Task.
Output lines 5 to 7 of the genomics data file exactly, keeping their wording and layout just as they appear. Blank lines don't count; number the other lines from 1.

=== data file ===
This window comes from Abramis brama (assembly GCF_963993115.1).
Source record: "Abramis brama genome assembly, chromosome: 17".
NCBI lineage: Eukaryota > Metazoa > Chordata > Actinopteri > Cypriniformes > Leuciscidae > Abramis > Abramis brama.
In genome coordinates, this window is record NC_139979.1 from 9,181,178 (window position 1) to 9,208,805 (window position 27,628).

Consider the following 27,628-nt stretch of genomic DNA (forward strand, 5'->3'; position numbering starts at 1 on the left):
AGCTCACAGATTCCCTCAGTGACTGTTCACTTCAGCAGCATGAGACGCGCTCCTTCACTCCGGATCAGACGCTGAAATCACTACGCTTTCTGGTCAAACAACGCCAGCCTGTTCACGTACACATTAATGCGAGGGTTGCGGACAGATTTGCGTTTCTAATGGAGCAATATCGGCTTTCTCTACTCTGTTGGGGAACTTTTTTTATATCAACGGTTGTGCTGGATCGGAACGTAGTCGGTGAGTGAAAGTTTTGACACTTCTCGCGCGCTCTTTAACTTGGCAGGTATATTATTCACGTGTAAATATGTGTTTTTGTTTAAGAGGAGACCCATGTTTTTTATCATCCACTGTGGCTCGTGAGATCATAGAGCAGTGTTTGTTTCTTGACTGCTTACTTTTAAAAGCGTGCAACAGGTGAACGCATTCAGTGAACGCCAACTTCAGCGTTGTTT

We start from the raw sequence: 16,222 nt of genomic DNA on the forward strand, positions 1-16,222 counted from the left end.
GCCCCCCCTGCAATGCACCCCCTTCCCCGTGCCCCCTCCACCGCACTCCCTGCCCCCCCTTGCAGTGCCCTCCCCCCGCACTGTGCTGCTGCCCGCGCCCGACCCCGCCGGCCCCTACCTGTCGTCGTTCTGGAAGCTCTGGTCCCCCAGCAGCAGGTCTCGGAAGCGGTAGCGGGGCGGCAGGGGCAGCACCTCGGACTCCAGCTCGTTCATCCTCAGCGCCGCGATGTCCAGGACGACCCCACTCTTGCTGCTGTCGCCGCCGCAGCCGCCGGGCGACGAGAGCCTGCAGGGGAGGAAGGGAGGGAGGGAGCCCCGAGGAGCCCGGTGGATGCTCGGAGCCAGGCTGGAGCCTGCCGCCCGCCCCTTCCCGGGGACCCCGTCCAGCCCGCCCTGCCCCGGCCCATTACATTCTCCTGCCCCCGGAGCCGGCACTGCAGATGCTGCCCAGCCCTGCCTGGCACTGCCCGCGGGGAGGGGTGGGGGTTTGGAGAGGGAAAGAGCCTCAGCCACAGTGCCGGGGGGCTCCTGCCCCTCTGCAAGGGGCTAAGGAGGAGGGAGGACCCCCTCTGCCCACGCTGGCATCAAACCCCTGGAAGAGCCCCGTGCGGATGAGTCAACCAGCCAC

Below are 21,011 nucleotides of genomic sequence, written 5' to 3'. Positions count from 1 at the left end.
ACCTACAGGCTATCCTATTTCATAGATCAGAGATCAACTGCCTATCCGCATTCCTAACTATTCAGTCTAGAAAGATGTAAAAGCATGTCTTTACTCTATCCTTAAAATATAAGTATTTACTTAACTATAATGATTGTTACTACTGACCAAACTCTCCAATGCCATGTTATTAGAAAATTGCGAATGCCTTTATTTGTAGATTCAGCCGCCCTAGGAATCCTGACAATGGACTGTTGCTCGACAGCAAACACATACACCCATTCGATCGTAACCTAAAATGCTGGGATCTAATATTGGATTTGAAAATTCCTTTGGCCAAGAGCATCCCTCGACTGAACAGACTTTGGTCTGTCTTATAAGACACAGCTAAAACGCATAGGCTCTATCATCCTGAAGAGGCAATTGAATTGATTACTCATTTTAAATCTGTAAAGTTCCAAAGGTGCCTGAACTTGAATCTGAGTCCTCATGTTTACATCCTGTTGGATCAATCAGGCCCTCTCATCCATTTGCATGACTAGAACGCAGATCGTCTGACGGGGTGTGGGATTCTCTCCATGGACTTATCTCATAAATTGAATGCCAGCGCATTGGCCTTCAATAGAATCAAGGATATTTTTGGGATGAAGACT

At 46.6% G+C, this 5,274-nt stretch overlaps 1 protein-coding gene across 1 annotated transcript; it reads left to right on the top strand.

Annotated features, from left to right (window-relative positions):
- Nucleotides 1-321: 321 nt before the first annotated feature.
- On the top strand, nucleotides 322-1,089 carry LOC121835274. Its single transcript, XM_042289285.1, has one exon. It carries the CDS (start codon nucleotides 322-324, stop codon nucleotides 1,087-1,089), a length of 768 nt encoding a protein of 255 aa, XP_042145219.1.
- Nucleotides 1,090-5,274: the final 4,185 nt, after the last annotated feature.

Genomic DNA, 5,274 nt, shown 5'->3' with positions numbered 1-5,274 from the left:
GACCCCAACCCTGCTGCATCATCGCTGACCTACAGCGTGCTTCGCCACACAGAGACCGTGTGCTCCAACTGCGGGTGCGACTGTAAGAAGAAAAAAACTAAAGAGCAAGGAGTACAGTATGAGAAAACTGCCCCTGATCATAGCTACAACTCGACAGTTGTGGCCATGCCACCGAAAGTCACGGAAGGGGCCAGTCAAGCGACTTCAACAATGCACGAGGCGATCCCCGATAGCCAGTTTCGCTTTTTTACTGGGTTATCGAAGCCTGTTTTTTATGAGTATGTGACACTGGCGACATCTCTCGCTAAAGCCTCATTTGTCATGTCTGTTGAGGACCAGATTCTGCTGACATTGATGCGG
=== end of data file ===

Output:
Consider the following 27,628-nt stretch of genomic DNA (forward strand, 5'->3'; position numbering starts at 1 on the left):
AGCTCACAGATTCCCTCAGTGACTGTTCACTTCAGCAGCATGAGACGCGCTCCTTCACTCCGGATCAGACGCTGAAATCACTACGCTTTCTGGTCAAACAACGCCAGCCTGTTCACGTACACATTAATGCGAGGGTTGCGGACAGATTTGCGTTTCTAATGGAGCAATATCGGCTTTCTCTACTCTGTTGGGGAACTTTTTTTATATCAACGGTTGTGCTGGATCGGAACGTAGTCGGTGAGTGAAAGTTTTGACACTTCTCGCGCGCTCTTTAACTTGGCAGGTATATTATTCACGTGTAAATATGTGTTTTTGTTTAAGAGGAGACCCATGTTTTTTATCATCCACTGTGGCTCGTGAGATCATAGAGCAGTGTTTGTTTCTTGACTGCTTACTTTTAAAAGCGTGCAACAGGTGAACGCATTCAGTGAACGCCAACTTCAGCGTTGTTT

We start from the raw sequence: 16,222 nt of genomic DNA on the forward strand, positions 1-16,222 counted from the left end.